Eisenberger said he is hopeful the federal government will help fund LRT if asked — but added council cannot debate any transit options without knowing the province’s plans.

The government has had five months to review the findings of its transportation task force, the mayor noted. “It’s definitely time for them to announce their findings,” he said.

Matthew Van Dongen is a Hamilton-based reporter covering transportation for The Spectator. Reach him via email: mvandongen@thespec.com

No guarantee divided Hamilton council would support a resurrected LRT — even if it was offered

Fans of Hamilton’s cancelled LRT are hoping to get the project back on track — but pandemic deficits and confusing project cost estimates have eroded council support

News Aug 27, 2020 by Matthew Van Dongen Hamilton Spectator

Don’t expect a wary city council to unanimously welcome back LRT even if — an awfully big “if” — the province offers to resurrect the cancelled project.

The Spectator published exclusive details Tuesday of a previously confidential LIUNA proposal to build the long-planned 14-kilometre light rail transit line for $3.5 billion using a mix of public and private cash — ideally, without a municipal capital contribution.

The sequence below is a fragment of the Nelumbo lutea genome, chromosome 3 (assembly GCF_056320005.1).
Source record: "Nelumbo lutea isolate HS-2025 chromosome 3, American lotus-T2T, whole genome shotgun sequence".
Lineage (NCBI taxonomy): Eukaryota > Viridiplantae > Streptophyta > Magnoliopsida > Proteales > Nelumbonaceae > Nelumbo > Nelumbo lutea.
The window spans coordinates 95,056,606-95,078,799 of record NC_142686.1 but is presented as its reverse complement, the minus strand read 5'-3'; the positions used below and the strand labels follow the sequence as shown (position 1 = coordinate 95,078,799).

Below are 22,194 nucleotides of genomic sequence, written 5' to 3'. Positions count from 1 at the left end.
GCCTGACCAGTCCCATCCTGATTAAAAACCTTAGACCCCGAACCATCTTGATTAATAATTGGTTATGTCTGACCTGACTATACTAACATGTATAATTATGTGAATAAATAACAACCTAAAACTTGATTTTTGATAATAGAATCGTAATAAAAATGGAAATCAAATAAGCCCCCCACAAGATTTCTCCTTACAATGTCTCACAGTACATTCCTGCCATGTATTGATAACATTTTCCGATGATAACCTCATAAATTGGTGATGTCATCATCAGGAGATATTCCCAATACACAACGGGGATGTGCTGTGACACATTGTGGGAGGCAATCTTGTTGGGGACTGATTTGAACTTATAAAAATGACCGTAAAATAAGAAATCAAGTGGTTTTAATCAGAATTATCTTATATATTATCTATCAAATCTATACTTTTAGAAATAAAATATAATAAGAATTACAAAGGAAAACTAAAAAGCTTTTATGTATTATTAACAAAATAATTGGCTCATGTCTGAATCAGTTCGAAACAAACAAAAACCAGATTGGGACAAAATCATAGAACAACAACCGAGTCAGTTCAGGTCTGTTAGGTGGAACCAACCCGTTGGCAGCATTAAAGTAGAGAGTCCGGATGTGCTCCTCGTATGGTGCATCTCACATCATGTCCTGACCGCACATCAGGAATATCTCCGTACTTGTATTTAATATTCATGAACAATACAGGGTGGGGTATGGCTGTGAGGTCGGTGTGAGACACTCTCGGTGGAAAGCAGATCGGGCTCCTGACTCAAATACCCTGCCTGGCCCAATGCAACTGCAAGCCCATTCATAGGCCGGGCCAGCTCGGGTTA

The Progressive Conservative government, which killed a Hamilton LRT project mid-procurement in December, is now studying its own task force recommendations to spend $1 billion on either light rail or bus rapid transit in the city.

But some councillors say the pandemic crisis and a slew of “conflicting” budget estimates for the axed LRT have changed the political outlook on council for a project that was controversial at the best of times.

Light rail has always had solid support from at least six council members, including Mayor Fred Eisenberger.

But a survey of councillors and their recent public statements suggests at least half of council’s 16 members now either publicly oppose LRT, have concerns based on cost or want to look at bus rapid transit instead. (The Spectator is still waiting to hear from some councillors.)